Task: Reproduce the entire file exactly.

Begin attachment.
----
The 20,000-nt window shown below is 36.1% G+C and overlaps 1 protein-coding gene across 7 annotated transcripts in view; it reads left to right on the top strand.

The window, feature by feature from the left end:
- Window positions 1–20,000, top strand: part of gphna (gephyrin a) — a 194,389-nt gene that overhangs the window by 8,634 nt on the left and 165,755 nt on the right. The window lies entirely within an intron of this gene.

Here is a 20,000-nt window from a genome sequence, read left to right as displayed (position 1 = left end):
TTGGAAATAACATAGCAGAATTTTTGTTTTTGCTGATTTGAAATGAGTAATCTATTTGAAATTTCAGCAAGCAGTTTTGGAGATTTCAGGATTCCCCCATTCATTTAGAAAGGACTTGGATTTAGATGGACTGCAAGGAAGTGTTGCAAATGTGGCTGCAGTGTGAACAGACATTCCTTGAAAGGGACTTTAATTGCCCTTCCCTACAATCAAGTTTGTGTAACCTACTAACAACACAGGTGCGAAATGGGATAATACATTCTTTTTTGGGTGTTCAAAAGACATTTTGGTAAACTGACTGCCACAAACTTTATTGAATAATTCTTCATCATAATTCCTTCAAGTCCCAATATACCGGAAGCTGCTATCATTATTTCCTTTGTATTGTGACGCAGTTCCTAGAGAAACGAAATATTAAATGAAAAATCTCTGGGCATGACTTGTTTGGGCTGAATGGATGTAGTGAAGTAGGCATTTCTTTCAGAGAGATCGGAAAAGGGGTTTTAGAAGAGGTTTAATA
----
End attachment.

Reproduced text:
The 20,000-nt window shown below is 36.1% G+C and overlaps 1 protein-coding gene across 7 annotated transcripts in view; it reads left to right on the top strand.

The window, feature by feature from the left end:
- Window positions 1–20,000, top strand: part of gphna (gephyrin a) — a 194,389-nt gene that overhangs the window by 8,634 nt on the left and 165,755 nt on the right. The window lies entirely within an intron of this gene.

Here is a 20,000-nt window from a genome sequence, read left to right as displayed (position 1 = left end):
TTGGAAATAACATAGCAGAATTTTTGTTTTTGCTGATTTGAAATGAGTAATCTATTTGAAATTTCAGCAAGCAGTTTTGGAGATTTCAGGATTCCCCCATTCATTTAGAAAGGACTTGGATTTAGATGGACTGCAAGGAAGTGTTGCAAATGTGGCTGCAGTGTGAACAGACATTCCTTGAAAGGGACTTTAATTGCCCTTCCCTACAATCAAGTTTGTGTAACCTACTAACAACACAGGTGCGAAATGGGATAATACATTCTTTTTTGGGTGTTCAAAAGACATTTTGGTAAACTGACTGCCACAAACTTTATTGAATAATTCTTCATCATAATTCCTTCAAGTCCCAATATACCGGAAGCTGCTATCATTATTTCCTTTGTATTGTGACGCAGTTCCTAGAGAAACGAAATATTAAATGAAAAATCTCTGGGCATGACTTGTTTGGGCTGAATGGATGTAGTGAAGTAGGCATTTCTTTCAGAGAGATCGGAAAAGGGGTTTTAGAAGAGGTTTAATA